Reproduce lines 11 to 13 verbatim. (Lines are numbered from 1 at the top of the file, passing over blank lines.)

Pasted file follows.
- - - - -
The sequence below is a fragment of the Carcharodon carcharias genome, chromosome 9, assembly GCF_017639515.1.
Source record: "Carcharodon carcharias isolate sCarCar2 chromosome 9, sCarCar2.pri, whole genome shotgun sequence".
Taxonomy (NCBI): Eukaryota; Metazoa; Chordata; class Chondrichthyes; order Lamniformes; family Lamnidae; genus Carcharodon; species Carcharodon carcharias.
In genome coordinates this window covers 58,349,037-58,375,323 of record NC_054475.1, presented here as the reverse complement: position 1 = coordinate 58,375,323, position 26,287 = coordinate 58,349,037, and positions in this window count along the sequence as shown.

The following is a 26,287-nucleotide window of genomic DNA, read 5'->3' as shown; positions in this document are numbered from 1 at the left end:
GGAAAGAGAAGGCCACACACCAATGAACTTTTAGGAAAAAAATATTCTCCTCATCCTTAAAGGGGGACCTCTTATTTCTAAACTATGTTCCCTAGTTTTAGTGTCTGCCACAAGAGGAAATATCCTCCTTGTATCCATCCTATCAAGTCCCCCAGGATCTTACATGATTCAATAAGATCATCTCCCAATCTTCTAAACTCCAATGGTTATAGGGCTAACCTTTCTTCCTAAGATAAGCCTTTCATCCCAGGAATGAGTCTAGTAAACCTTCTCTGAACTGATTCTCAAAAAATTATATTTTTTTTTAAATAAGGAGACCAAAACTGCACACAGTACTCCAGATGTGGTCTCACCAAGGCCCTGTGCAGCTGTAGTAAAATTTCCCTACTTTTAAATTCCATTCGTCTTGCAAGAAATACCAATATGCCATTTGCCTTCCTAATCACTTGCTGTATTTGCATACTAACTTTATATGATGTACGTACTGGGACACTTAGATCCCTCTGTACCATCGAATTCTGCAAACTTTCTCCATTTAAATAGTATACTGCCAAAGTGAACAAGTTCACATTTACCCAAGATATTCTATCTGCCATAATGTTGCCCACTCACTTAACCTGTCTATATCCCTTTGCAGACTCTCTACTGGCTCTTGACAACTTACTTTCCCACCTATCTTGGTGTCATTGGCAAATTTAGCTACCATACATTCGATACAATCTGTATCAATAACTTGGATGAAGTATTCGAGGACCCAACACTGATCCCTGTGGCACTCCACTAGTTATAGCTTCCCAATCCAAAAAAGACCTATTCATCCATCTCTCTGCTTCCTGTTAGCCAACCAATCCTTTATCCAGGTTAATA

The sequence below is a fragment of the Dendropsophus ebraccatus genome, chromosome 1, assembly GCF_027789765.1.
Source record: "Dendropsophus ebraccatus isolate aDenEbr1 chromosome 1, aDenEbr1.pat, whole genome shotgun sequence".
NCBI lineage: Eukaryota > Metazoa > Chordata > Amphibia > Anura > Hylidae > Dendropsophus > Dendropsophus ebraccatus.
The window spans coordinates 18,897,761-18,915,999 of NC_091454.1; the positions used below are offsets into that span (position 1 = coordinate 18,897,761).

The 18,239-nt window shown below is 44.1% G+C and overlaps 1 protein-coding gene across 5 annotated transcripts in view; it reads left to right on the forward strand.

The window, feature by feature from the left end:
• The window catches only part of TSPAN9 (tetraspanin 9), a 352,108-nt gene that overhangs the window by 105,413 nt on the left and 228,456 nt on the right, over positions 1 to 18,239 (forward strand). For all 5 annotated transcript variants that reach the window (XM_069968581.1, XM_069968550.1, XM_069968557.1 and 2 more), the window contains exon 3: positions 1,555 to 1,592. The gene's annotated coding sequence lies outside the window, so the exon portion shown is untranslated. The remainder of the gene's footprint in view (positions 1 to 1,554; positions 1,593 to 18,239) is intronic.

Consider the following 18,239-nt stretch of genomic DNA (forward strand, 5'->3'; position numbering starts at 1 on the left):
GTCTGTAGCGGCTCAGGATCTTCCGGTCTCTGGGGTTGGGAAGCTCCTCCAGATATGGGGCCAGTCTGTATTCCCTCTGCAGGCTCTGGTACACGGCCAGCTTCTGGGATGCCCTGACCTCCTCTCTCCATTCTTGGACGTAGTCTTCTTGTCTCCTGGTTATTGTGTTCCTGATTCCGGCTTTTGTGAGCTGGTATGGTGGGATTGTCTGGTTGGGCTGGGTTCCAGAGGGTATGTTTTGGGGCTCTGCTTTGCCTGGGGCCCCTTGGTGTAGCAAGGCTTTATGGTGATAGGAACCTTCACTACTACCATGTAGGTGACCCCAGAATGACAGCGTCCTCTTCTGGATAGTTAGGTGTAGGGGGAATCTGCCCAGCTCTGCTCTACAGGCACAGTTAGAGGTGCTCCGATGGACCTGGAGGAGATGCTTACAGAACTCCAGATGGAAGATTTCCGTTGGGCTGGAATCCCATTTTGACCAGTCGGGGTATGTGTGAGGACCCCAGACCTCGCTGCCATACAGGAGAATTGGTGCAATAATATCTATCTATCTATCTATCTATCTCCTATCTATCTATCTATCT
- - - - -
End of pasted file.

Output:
The 18,239-nt window shown below is 44.1% G+C and overlaps 1 protein-coding gene across 5 annotated transcripts in view; it reads left to right on the forward strand.

The window, feature by feature from the left end:
• The window catches only part of TSPAN9 (tetraspanin 9), a 352,108-nt gene that overhangs the window by 105,413 nt on the left and 228,456 nt on the right, over positions 1 to 18,239 (forward strand). For all 5 annotated transcript variants that reach the window (XM_069968581.1, XM_069968550.1, XM_069968557.1 and 2 more), the window contains exon 3: positions 1,555 to 1,592. The gene's annotated coding sequence lies outside the window, so the exon portion shown is untranslated. The remainder of the gene's footprint in view (positions 1 to 1,554; positions 1,593 to 18,239) is intronic.